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If New York State declares that college tuition includes room and board, how does that affect child support while the kid is not living at home while at college?

This is child-support from the students' parent for the benefit for the student.

If the child is no longer living with me and I still receive child support, would I have to go to family court or speak with a lawyer to disclose this information and/or find out if I can still receive benefits for the child (student) while in college?

  • I don't see a clear question here, much less a legal one. "how does that affect" is rather broad. What exactly do you want to know? – sleske Sep 21 '15 at 12:41
  • I'm sure it is a legal question. I dont think it is rather broad. @sleske – LOSTinNEWYORK Sep 21 '15 at 17:40
  • With the last sentence you added, the question is indeed not so broad anymore. Thanks. – sleske Sep 22 '15 at 7:02
  • @sleske: Your quite welcome. Guess the word "child support" didn't ring any bells with you, in order to obtain child support, one must go to court, where the lawyers are! :) Glad I was able to clarify that for you, for your future references. – LOSTinNEWYORK Sep 22 '15 at 11:04
  • Who is paying the tuition? – jqning Sep 23 '15 at 13:20
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It depends. Many child support orders include a stipulation that it ends at 18 or if the child goes to college, can extend until graduation or at a latest age 22. It really depends on what the order says. If you are still receiving support and your (the) child is in college, it is likely you are eligible to get that support, assuming it is going to the child for living expenses, or is going toward tuition that you are either paying or are liable for (the loans are in your name). You cannot keep it if the child is getting aid and loans that they are personally liable for after matriculation. If that is the case, you need to contact the court and they will forward the money directly to the child. If your question is, can you still use the money toward rent or bills so the child has a place to stay during breaks, then the answer is, it depends on how much you are supporting the child while away. What is clear, is that you cannot keep it to put toward rent and bills like you could when the child lived with you, unless you're paying the tuition/room/board (or some portion equaling it least 2x the amount of support).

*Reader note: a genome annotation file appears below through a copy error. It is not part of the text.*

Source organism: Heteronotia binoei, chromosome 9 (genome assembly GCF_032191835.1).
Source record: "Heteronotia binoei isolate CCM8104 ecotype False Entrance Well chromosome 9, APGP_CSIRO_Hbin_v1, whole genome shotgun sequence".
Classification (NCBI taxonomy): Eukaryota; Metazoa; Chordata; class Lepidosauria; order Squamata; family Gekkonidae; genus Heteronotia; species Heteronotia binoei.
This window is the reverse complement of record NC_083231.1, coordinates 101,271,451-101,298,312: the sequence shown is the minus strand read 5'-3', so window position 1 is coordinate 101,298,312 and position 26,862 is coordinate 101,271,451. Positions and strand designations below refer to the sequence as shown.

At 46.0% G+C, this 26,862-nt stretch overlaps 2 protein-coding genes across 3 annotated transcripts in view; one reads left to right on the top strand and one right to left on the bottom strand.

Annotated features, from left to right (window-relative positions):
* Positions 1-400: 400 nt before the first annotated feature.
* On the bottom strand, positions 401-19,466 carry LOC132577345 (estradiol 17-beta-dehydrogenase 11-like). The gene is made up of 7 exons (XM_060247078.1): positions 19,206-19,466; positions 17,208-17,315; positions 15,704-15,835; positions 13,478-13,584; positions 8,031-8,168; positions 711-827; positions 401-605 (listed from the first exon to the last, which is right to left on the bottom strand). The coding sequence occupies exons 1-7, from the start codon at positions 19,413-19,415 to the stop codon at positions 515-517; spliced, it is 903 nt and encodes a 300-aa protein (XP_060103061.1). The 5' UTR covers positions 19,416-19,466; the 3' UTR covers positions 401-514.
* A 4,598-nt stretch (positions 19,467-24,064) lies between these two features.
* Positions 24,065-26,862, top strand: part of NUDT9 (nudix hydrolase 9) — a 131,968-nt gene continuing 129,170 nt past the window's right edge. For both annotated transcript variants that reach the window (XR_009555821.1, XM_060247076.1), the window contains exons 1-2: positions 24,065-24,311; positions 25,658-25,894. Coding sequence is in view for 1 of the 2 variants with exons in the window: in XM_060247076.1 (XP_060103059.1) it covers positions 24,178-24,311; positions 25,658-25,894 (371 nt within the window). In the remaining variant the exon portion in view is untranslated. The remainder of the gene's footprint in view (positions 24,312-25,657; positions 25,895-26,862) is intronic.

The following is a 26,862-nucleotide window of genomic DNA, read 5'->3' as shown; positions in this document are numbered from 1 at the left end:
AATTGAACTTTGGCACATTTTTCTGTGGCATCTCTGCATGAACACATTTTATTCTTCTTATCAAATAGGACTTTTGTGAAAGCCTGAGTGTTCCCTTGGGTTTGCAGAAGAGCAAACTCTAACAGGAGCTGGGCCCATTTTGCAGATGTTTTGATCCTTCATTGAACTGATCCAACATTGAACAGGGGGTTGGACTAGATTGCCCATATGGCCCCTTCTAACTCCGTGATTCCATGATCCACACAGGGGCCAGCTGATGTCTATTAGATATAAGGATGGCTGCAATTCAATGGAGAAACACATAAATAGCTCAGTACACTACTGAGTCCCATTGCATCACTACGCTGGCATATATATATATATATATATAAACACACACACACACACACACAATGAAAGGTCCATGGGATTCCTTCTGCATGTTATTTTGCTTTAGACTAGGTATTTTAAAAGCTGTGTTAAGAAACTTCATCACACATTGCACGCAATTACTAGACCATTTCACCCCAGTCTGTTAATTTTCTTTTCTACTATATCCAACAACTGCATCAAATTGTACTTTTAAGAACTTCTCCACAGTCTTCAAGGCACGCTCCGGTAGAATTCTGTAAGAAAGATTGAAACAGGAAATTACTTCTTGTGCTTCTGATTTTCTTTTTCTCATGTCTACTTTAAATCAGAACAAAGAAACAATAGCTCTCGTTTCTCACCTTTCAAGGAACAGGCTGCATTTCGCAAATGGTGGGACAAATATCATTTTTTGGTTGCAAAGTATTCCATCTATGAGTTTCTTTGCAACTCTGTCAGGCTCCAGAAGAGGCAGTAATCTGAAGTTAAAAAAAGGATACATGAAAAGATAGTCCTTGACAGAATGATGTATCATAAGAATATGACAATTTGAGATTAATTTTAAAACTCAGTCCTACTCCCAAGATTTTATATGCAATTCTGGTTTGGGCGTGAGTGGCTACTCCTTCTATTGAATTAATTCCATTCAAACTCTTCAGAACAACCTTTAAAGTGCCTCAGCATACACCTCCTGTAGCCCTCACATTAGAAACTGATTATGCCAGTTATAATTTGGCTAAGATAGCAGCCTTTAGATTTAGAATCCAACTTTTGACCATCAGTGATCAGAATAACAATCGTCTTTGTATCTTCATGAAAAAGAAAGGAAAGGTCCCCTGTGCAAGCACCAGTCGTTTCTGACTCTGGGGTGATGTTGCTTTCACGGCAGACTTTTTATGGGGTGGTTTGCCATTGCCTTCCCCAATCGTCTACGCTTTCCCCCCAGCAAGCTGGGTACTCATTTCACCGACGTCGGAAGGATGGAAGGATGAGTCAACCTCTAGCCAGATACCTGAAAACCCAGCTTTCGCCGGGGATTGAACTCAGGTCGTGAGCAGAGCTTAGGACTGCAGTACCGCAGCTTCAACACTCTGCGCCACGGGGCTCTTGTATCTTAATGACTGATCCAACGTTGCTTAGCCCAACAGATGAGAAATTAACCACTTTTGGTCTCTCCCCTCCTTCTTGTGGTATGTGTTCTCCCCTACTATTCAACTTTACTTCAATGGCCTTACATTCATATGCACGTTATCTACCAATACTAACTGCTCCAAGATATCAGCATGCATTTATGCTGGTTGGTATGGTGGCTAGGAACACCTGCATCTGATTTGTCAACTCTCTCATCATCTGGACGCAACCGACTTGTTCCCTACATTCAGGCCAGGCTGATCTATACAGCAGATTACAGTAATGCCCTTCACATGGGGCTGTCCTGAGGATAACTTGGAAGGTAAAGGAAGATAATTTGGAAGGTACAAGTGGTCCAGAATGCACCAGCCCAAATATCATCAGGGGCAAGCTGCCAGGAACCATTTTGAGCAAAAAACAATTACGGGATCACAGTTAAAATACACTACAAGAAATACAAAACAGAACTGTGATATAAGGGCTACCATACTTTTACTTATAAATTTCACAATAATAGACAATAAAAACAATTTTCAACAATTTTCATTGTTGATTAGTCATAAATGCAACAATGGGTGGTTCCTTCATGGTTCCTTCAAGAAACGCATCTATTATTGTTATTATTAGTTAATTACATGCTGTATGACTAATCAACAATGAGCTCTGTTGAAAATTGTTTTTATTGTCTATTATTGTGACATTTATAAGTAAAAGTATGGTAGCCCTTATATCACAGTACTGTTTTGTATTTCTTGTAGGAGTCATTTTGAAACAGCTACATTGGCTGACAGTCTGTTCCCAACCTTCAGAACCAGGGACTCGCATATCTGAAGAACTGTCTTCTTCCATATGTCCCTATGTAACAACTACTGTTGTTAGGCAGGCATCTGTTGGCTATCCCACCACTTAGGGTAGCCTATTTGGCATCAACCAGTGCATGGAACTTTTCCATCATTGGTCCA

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    I am assuming either you are getting the support and you are a guardian (not a parent), from you question. I'm also assuming by "how does it affect it" means you want to know if you are still entitled to receive it? – gracey209 Sep 21 '15 at 15:39
  • Absolutely correct! @gracey209 – LOSTinNEWYORK Sep 21 '15 at 17:30
  • Thank you for this information. I see I have to contact the court because his child support that I am still receiving still pays for other things that he cant afford. I would like to continue receiving it as well so his does have a place during breaks. @gracey209 – LOSTinNEWYORK Sep 21 '15 at 17:35
  • @LOSTinNEWYORK not only a place to stay during breaks but what about tomorrow? We don't know what is going to happen. God forbid there's an accident. Or perhaps the child drops out to perform volunteer work full time. – jqning Sep 23 '15 at 14:44
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    If you've been getting and keeping all the support for more than 90days, don't be surprised if the court orders that amount be refunded and applied to tuition or living expenses for child. I'm assuming he just went in August and this won't be at issue, but just a heads up in-case. You have 60-90 days to report a substantial change in circumstances, which this is, depending on your jurisdiction. I've not looked at the New York statue for this. Your best bet is to report it ASAP and ask for a modification or clarification hearing. This will ensure compliance. – gracey209 Sep 23 '15 at 15:44

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